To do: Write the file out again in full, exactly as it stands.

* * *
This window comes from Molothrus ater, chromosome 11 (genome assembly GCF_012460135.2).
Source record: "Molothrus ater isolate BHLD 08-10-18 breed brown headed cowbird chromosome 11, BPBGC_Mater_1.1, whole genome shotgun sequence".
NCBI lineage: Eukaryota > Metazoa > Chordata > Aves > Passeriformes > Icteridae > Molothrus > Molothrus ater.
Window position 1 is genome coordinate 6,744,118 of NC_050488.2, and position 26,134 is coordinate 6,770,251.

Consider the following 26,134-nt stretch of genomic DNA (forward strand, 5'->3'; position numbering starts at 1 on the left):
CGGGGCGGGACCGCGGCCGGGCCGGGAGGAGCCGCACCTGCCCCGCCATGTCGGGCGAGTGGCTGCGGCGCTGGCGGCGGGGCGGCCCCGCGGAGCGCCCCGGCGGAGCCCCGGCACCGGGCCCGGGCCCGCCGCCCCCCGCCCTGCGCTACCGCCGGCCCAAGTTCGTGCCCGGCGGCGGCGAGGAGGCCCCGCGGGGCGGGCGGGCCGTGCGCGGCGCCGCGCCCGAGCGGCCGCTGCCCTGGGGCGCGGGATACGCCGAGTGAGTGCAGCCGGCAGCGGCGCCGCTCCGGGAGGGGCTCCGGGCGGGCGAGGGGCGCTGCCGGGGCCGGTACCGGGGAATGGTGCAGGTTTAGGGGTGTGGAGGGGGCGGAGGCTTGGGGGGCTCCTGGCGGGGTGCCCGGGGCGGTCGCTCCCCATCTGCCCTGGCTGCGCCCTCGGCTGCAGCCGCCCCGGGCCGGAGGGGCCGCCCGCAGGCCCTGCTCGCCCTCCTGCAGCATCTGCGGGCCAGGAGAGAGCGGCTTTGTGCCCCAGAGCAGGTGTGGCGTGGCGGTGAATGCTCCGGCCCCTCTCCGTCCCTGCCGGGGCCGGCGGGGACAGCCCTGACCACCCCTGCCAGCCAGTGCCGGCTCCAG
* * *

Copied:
This window comes from Molothrus ater, chromosome 11 (genome assembly GCF_012460135.2).
Source record: "Molothrus ater isolate BHLD 08-10-18 breed brown headed cowbird chromosome 11, BPBGC_Mater_1.1, whole genome shotgun sequence".
NCBI lineage: Eukaryota > Metazoa > Chordata > Aves > Passeriformes > Icteridae > Molothrus > Molothrus ater.
Window position 1 is genome coordinate 6,744,118 of NC_050488.2, and position 26,134 is coordinate 6,770,251.

Consider the following 26,134-nt stretch of genomic DNA (forward strand, 5'->3'; position numbering starts at 1 on the left):
CGGGGCGGGACCGCGGCCGGGCCGGGAGGAGCCGCACCTGCCCCGCCATGTCGGGCGAGTGGCTGCGGCGCTGGCGGCGGGGCGGCCCCGCGGAGCGCCCCGGCGGAGCCCCGGCACCGGGCCCGGGCCCGCCGCCCCCCGCCCTGCGCTACCGCCGGCCCAAGTTCGTGCCCGGCGGCGGCGAGGAGGCCCCGCGGGGCGGGCGGGCCGTGCGCGGCGCCGCGCCCGAGCGGCCGCTGCCCTGGGGCGCGGGATACGCCGAGTGAGTGCAGCCGGCAGCGGCGCCGCTCCGGGAGGGGCTCCGGGCGGGCGAGGGGCGCTGCCGGGGCCGGTACCGGGGAATGGTGCAGGTTTAGGGGTGTGGAGGGGGCGGAGGCTTGGGGGGCTCCTGGCGGGGTGCCCGGGGCGGTCGCTCCCCATCTGCCCTGGCTGCGCCCTCGGCTGCAGCCGCCCCGGGCCGGAGGGGCCGCCCGCAGGCCCTGCTCGCCCTCCTGCAGCATCTGCGGGCCAGGAGAGAGCGGCTTTGTGCCCCAGAGCAGGTGTGGCGTGGCGGTGAATGCTCCGGCCCCTCTCCGTCCCTGCCGGGGCCGGCGGGGACAGCCCTGACCACCCCTGCCAGCCAGTGCCGGCTCCAG